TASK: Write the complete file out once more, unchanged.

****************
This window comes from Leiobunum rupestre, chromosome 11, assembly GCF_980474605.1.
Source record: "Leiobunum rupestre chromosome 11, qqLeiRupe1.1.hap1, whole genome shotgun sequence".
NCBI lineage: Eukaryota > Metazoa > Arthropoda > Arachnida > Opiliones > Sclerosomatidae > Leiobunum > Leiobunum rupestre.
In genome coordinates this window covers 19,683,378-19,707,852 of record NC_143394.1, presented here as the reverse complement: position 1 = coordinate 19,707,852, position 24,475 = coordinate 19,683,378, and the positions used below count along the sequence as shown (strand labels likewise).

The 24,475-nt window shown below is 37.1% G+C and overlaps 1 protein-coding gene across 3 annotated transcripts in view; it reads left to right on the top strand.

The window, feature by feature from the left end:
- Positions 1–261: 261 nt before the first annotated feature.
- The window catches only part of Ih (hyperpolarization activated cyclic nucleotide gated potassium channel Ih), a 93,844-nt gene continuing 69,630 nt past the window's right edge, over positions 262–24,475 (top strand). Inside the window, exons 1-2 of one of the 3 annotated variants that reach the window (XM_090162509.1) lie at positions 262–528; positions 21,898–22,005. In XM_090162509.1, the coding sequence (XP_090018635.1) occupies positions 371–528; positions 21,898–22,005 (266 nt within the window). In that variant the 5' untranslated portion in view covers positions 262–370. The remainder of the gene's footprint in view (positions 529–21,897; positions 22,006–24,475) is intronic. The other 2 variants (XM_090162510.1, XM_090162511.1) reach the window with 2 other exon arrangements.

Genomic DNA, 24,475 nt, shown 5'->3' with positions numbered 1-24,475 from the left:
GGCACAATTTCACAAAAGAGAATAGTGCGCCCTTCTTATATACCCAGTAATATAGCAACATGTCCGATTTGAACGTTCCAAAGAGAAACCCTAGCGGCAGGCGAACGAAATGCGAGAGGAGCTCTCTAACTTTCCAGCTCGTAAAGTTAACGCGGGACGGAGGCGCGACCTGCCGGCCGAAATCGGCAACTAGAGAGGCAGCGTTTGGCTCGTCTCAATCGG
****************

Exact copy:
This window comes from Leiobunum rupestre, chromosome 11, assembly GCF_980474605.1.
Source record: "Leiobunum rupestre chromosome 11, qqLeiRupe1.1.hap1, whole genome shotgun sequence".
NCBI lineage: Eukaryota > Metazoa > Arthropoda > Arachnida > Opiliones > Sclerosomatidae > Leiobunum > Leiobunum rupestre.
In genome coordinates this window covers 19,683,378-19,707,852 of record NC_143394.1, presented here as the reverse complement: position 1 = coordinate 19,707,852, position 24,475 = coordinate 19,683,378, and the positions used below count along the sequence as shown (strand labels likewise).

The 24,475-nt window shown below is 37.1% G+C and overlaps 1 protein-coding gene across 3 annotated transcripts in view; it reads left to right on the top strand.

The window, feature by feature from the left end:
- Positions 1–261: 261 nt before the first annotated feature.
- The window catches only part of Ih (hyperpolarization activated cyclic nucleotide gated potassium channel Ih), a 93,844-nt gene continuing 69,630 nt past the window's right edge, over positions 262–24,475 (top strand). Inside the window, exons 1-2 of one of the 3 annotated variants that reach the window (XM_090162509.1) lie at positions 262–528; positions 21,898–22,005. In XM_090162509.1, the coding sequence (XP_090018635.1) occupies positions 371–528; positions 21,898–22,005 (266 nt within the window). In that variant the 5' untranslated portion in view covers positions 262–370. The remainder of the gene's footprint in view (positions 529–21,897; positions 22,006–24,475) is intronic. The other 2 variants (XM_090162510.1, XM_090162511.1) reach the window with 2 other exon arrangements.

Genomic DNA, 24,475 nt, shown 5'->3' with positions numbered 1-24,475 from the left:
GGCACAATTTCACAAAAGAGAATAGTGCGCCCTTCTTATATACCCAGTAATATAGCAACATGTCCGATTTGAACGTTCCAAAGAGAAACCCTAGCGGCAGGCGAACGAAATGCGAGAGGAGCTCTCTAACTTTCCAGCTCGTAAAGTTAACGCGGGACGGAGGCGCGACCTGCCGGCCGAAATCGGCAACTAGAGAGGCAGCGTTTGGCTCGTCTCAATCGG